Among the retirees who have long known about Beaufort‘s appeal are military veterans, many introduced to the area while stationed at the nearby U.S. Marine Corp’s Parris Island training depot or the MC Air Station Beaufort. The U.S. Naval Hospital Beaufort tops an impressive list of local medical facilities that serve veterans and civilian retirees.
With a semi-tropical low-country climate and community retirement amenities like the University of South Carolina Beaufort’s Osher Lifelong Learning Center, Southern Living magazine named Beaufort as the nation’s “Best Small Southern Town,” and Coastal Living Magazine found it to be the “Happiest Seaside Town in America.”
DATE NIGHT (with or without the grandkids)
Highway 21 Drive In Hwy21DriveIn.com
The Highway 21 Drive In presents double-feature movies on each of the two giant screens every Thursday-Sunday nights. One offers popular films for kids, while the other has current releases for adults. All are shown in state-of-the-art digital format and can be previewed at the theater website, along with coming attractions and special events. The concession stand has burgers, corn dogs, and all of your favorite movie treats. Located just five miles north of downtown Beaufort on Highway 21.
Beaufort’s strategic location in the heart of the Lowcountry makes for easy day trips to Charleston, Savannah, and Hilton Head Island, or you can check out these local destinations:
Hunting Island State Park SouthCarolinaParks.com/Hunting-Island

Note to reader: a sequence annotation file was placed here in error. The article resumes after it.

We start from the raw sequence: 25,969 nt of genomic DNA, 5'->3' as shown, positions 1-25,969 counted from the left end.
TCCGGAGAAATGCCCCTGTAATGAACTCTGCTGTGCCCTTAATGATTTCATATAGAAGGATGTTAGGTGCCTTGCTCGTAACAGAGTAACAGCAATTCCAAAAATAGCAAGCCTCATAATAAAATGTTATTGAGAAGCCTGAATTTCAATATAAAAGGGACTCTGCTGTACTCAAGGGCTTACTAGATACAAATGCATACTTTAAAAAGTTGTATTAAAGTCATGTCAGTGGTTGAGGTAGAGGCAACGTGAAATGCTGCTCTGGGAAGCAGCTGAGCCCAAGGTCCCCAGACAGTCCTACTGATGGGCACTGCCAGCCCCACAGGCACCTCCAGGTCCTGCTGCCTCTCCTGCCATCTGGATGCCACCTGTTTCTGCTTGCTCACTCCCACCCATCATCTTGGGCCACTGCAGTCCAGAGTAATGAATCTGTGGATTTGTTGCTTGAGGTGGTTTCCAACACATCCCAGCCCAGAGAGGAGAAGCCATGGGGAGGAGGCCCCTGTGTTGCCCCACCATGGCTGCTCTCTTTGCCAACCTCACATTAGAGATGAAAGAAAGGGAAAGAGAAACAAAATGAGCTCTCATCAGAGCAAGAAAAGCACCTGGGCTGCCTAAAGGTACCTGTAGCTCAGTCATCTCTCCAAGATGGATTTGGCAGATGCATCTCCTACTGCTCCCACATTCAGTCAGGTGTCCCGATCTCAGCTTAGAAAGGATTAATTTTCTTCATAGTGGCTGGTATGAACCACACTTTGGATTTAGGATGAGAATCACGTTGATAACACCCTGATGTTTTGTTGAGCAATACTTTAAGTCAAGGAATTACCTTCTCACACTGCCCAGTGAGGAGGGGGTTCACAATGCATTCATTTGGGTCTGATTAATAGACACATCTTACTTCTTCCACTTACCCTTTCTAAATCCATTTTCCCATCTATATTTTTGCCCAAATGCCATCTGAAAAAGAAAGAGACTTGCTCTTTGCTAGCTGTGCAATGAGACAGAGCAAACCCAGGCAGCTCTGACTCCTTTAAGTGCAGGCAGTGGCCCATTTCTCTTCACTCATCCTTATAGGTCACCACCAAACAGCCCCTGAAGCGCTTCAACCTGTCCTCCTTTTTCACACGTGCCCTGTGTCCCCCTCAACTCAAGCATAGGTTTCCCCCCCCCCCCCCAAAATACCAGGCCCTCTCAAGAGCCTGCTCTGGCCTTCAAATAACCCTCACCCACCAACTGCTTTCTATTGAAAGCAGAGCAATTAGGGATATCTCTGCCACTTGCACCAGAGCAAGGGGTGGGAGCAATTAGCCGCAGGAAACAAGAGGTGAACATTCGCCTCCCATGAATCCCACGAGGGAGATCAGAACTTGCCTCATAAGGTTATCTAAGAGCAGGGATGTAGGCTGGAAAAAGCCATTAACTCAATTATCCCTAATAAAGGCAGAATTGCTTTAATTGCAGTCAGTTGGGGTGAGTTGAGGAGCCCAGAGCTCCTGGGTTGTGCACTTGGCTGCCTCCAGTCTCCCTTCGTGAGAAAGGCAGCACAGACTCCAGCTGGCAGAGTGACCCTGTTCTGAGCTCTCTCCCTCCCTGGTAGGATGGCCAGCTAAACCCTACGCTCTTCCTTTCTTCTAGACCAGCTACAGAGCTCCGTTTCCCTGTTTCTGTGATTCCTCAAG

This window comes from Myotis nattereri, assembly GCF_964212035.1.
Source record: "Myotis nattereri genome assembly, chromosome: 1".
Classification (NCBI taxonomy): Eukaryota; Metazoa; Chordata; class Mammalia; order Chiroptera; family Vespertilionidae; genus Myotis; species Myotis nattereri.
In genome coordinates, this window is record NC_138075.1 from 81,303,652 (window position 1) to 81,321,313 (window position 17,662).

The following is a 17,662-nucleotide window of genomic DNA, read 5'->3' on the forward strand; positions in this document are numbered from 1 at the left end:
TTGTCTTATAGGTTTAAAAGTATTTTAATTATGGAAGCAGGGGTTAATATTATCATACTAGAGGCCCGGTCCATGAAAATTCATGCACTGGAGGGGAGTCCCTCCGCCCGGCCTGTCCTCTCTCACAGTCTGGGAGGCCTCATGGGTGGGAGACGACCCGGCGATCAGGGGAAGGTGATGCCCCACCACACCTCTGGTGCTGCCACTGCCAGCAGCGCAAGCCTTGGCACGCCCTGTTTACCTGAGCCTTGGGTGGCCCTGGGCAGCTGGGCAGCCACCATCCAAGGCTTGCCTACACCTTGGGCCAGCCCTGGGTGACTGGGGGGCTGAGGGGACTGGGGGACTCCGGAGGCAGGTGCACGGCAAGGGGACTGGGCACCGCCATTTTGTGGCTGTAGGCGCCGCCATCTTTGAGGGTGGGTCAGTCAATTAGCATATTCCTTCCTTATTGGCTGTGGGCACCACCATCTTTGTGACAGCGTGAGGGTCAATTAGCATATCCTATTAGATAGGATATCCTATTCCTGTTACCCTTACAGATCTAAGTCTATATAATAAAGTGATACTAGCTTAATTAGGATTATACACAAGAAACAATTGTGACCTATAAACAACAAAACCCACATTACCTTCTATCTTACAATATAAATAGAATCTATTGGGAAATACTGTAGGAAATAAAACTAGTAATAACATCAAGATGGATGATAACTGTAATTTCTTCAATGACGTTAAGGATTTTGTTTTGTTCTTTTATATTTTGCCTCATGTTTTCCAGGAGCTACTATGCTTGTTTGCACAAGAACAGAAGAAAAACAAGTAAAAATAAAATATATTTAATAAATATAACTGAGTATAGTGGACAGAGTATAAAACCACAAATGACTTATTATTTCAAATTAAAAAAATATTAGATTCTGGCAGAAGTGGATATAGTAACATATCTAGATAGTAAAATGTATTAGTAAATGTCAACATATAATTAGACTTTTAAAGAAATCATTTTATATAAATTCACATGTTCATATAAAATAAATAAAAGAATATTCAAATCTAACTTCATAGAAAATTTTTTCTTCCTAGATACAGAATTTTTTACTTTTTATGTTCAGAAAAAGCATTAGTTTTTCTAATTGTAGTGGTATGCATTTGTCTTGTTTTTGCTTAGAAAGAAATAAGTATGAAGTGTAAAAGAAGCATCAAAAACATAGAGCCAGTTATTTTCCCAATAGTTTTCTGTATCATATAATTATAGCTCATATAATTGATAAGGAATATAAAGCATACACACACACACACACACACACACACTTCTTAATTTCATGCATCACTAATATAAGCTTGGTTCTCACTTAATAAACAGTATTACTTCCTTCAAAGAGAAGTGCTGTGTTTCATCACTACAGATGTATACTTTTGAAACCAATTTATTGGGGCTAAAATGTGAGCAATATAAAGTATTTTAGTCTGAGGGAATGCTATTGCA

Hunting Island is “Beaufort’s Beach,” a 5,000-acre state park with five miles of oceanfront, 11 hiking/biking trails of various lengths, educational programs and events, a fishing pier, 102 campsites with water/electrical hookups and WiFi, and the historic Hunting Island Lighthouse, where visitors can climb 167 steps to the top for panoramic seaside views.
Tanger Outlet Center TangerOutlet.com
Located in nearby Bluffton, just off of Highway 278 on the way to Hilton Head Island, the Tanger Outlet is the region’s largest outlet mall with more than 85 name-brand stores that feature discount deals on adult and children’s clothing, footwear, housewares, jewelry, specialty items, and more. On-site restaurants include Olive Garden, Panera Bread, and Robert Irvine’s Nosh. Open seven days a week.
BEST CULTURAL SITES
Pat Conroy Literary Center PatConroyLiteraryCenter.org
Established in 2016 by family and friends of the late author, the Pat Conroy Literary Center is home to a museum with unique exhibits and a tribute film honoring the life and works of the acclaimed writer who made Beaufort his home. It’s also a learning center that preserves his legacy with writers’ workshops, reading groups, and the annual Pat Conroy Literary Festival, plus community-outreach literacy efforts. Open to the public on Friday-Sunday afternoons.
Santa Elena History Center Santa-Elena.org
Located on Bay Street in downtown Beaufort, the Santa Elena History Center presents exhibits that showcase the region’s 16th-century European exploration and settlement. The focus is archeological evidence from nearby Parris Island, the French site of Charlesfort (1562) and the Spanish town of Santa Elena (1566), established prior to the founding of St. Augustine in Florida. Video presentations, 3-D scale models, and live interpretations in period costumes, plus a children’s interactive area, for history lovers of all ages.